Recently, some questions have been raised about which plan is better - the DB or the DC plan. There are a lot of factors to consider when making this determination, and the assumptions you use play a major role.
I'm going to look at one example. Let's consider comparing a $20 DB plan and a $700 DC plan, both with an entitlement age of 60. We'll assume a 5% annual return on the investments, and the RP 2014 Male mortality table. Let's also assume that a volunteer stays active to earn 10 years of service credit, all in consecutive years and all earned before age 60.
Under the DB plan, the volunteer will have earned a $200 monthly benefit payable at age 60, regardless of the age when the 10 years of service is earned. Using the interest and mortality assumptions, the lump-sum present value of that $200 monthly benefit at age 60 is roughly $33,000.
Under the DC plan, when the service is earned plays an important role, because of the power of the compound interest. Here is the account balance at age 60 based on the age of the volunteer when the first of the 10 consecutive years of service credit is earned:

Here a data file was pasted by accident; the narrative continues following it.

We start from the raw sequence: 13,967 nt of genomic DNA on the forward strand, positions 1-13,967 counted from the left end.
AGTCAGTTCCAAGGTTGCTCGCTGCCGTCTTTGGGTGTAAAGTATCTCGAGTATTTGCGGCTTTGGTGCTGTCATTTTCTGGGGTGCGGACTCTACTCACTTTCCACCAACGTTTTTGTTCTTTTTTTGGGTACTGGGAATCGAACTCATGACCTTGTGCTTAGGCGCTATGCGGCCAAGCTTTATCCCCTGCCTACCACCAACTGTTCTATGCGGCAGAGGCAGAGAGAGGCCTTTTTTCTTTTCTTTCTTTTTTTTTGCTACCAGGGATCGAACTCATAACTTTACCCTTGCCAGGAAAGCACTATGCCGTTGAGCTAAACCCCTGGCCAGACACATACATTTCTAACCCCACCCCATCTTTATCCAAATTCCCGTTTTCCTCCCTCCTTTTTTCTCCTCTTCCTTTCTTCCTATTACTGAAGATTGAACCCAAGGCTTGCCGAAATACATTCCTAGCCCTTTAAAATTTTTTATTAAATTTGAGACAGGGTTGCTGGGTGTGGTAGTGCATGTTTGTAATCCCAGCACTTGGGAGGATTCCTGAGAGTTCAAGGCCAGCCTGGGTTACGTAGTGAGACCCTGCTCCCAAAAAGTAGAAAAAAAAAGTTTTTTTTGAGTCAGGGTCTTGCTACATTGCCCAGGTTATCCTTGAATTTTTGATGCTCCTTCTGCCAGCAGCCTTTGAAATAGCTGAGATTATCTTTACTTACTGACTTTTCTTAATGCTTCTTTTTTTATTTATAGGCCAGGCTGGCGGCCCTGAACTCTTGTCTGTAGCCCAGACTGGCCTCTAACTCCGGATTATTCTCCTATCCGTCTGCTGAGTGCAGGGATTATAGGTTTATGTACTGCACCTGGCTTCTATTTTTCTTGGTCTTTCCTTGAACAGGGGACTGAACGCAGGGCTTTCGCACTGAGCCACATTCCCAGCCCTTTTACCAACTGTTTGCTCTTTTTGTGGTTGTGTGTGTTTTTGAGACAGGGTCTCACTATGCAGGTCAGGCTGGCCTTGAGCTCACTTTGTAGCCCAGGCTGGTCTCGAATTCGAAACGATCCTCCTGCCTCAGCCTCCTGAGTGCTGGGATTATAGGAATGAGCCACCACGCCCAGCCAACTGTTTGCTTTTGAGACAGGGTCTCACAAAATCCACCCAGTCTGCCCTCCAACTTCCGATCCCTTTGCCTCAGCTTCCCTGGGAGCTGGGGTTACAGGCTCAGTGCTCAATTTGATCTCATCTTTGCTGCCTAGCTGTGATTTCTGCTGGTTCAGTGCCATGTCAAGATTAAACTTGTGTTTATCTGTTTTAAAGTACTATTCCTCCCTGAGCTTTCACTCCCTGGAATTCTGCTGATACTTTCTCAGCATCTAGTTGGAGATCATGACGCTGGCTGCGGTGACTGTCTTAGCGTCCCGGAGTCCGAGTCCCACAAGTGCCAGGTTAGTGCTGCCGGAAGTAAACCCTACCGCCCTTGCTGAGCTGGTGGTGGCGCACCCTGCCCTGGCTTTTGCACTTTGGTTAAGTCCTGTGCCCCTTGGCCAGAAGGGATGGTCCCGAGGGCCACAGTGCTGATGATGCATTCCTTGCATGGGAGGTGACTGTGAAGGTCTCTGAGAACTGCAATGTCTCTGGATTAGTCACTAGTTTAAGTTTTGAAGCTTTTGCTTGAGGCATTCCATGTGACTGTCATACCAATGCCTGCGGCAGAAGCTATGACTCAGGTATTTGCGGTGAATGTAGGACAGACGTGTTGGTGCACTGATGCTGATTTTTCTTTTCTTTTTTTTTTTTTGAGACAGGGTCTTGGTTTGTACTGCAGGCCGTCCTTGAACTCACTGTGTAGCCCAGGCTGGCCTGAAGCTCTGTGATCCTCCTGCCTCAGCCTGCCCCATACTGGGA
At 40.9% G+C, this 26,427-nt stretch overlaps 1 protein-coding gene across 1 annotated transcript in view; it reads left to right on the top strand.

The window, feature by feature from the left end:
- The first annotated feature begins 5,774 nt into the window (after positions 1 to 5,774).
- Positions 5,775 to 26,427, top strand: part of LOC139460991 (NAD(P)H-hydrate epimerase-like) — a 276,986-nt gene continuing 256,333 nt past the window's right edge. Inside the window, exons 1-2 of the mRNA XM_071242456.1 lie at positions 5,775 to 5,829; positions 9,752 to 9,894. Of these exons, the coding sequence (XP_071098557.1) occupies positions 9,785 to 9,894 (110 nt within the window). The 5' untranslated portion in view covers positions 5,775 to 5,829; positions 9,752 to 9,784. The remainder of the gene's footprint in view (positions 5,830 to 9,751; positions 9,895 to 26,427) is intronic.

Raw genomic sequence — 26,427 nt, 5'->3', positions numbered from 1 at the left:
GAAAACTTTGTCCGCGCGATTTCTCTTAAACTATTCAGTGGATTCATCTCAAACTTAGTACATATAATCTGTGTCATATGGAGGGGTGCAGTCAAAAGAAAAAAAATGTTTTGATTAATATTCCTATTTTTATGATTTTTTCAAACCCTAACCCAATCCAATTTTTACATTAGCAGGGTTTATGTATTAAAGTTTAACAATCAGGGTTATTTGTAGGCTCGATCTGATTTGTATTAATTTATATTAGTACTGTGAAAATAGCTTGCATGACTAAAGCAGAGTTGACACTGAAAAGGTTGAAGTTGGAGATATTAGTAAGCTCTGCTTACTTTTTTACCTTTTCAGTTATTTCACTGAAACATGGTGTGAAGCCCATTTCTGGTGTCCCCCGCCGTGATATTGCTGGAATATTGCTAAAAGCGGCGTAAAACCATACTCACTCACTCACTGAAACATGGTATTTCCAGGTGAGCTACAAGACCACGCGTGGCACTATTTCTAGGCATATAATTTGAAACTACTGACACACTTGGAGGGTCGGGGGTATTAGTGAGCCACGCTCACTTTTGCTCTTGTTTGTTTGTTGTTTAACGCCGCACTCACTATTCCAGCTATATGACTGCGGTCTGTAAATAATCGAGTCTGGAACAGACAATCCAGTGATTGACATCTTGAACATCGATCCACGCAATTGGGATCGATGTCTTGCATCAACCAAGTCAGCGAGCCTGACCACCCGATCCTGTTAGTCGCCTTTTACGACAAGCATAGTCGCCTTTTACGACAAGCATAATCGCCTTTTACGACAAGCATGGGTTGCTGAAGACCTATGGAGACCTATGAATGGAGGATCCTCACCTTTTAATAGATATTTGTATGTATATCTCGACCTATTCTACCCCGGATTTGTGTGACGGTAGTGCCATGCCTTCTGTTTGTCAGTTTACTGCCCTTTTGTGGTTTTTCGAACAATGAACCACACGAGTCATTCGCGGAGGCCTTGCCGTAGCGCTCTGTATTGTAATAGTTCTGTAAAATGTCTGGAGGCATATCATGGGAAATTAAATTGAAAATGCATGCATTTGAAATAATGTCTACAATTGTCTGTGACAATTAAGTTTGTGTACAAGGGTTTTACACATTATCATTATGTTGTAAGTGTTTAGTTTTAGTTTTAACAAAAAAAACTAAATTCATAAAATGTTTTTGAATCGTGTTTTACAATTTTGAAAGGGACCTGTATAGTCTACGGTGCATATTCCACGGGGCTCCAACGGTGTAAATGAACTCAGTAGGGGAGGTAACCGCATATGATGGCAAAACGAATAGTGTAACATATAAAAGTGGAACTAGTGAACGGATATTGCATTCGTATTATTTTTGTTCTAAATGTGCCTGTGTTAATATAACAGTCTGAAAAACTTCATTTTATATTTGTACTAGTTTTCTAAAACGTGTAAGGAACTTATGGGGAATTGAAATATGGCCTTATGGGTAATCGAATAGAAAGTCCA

Age 20: $40,000, or 21% more than the DB plan
Age 25: $32,000, or about 3% less than the DB plan
Age 30: $25,000, or about 24% less than the DB plan
You can see as the age increases, the DB plan looks more and more valuable. So for a 20-year old, the DC plan is better. But beginning at age 25, the DB plan ends up working out better.
Of course, this does not take into consideration the fact that the $20 DB plan is likely to require contributions that could be 50% to 100% higher than the $700 DC plan. So it stands to reason a plan with a higher contribution would result in a higher ending benefit.
If we change the DB service award to $10 (cut it in half) the break-even age is around age 40.
There are many things to consider when comparing plans. Before making any decision, you should run an analysis with your actuary to evaluate which would be more beneficial for your membership.